Our theory asserts that at low levels of ownership institutions may support management to preserve other business relations. At higher levels of ownership, institutions more actively monitor management because the gains from equity ownership exceed the cost of management review and of possible lost business. Corporate performance first decreases and then increases with the institution's ownership. Furthermore, the institutional ownership‐performance relation, especially the critical ownership level that separates management aligned institutions from efficiently monitoring ones, varies with management specific parameters (managerial effort disutility), firm specific parameters (firm size) and whether or not the institutional owner is pressure sensitive.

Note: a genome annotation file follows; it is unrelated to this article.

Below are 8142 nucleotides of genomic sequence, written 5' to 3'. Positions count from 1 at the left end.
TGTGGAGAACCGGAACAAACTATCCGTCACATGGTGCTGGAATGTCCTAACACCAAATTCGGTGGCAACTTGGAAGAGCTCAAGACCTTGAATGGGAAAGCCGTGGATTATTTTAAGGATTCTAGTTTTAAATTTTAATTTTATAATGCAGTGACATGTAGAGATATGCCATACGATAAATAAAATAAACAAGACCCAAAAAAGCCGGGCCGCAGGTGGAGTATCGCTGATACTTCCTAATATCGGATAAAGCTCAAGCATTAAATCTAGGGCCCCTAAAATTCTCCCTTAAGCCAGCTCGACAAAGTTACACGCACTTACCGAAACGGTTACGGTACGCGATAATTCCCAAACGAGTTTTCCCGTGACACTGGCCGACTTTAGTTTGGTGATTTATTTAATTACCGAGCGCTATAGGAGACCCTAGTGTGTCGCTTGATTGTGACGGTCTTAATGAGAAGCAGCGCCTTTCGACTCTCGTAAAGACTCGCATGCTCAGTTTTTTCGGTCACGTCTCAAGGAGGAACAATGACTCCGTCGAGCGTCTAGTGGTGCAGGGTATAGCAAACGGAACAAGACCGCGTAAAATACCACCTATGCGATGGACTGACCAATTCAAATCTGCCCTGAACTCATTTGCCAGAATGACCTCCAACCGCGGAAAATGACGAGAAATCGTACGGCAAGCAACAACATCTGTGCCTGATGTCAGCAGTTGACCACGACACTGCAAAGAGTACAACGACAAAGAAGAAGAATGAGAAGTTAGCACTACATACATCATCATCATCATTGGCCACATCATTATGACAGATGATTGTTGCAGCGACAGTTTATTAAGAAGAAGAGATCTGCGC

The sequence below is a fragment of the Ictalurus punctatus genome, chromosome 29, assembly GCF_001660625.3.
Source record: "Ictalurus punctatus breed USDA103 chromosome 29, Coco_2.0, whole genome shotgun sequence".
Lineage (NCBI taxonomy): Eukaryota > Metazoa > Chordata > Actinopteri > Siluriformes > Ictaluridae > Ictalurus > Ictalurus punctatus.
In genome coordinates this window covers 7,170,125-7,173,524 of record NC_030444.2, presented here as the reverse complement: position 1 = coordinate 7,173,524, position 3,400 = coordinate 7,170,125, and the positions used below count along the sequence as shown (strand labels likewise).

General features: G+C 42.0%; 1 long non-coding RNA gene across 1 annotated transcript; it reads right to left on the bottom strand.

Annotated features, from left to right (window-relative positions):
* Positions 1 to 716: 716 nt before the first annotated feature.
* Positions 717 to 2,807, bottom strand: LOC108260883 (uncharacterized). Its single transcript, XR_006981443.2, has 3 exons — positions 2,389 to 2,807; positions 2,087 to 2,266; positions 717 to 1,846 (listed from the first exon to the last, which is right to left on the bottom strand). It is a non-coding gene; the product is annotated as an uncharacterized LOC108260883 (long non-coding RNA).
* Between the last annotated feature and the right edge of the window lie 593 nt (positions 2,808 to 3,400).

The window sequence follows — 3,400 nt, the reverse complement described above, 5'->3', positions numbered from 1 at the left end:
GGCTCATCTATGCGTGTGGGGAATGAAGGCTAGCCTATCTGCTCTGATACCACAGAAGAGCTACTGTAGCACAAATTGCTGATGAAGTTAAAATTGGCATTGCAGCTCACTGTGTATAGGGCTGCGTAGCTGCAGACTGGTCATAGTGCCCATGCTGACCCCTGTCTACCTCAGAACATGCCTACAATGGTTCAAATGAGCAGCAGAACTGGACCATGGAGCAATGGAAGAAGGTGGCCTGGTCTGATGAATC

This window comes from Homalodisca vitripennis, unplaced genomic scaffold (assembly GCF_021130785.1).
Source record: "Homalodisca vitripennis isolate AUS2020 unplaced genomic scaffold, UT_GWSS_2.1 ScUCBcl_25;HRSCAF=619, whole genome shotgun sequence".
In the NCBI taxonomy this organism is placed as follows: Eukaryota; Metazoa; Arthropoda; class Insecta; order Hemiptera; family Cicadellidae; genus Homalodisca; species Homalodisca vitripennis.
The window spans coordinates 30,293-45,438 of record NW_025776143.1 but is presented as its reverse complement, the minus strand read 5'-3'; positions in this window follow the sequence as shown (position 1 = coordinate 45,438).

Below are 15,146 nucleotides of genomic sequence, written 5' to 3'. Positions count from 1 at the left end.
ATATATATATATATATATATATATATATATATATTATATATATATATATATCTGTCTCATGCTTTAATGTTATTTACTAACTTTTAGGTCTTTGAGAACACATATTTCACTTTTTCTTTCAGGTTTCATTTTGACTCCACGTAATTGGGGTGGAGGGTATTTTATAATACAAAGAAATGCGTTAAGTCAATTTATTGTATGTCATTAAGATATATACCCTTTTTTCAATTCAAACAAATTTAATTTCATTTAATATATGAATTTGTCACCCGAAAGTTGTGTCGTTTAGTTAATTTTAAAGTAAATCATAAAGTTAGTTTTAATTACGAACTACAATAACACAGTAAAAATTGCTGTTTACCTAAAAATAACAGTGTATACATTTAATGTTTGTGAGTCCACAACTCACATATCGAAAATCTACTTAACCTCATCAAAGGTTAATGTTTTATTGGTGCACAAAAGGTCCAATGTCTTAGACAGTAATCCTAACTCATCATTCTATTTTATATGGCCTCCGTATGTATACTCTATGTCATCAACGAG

Eakins, S. and Mishra, C. (1996), "Ethics, Institutions, and Business Relations: A Study of Collusive Incentives for Institutional Shareholders to Monitor Firm Managers", Managerial Finance, Vol. 22 No. 4, pp. 11-19. https://doi.org/10.1108/eb018556Download as .RIS
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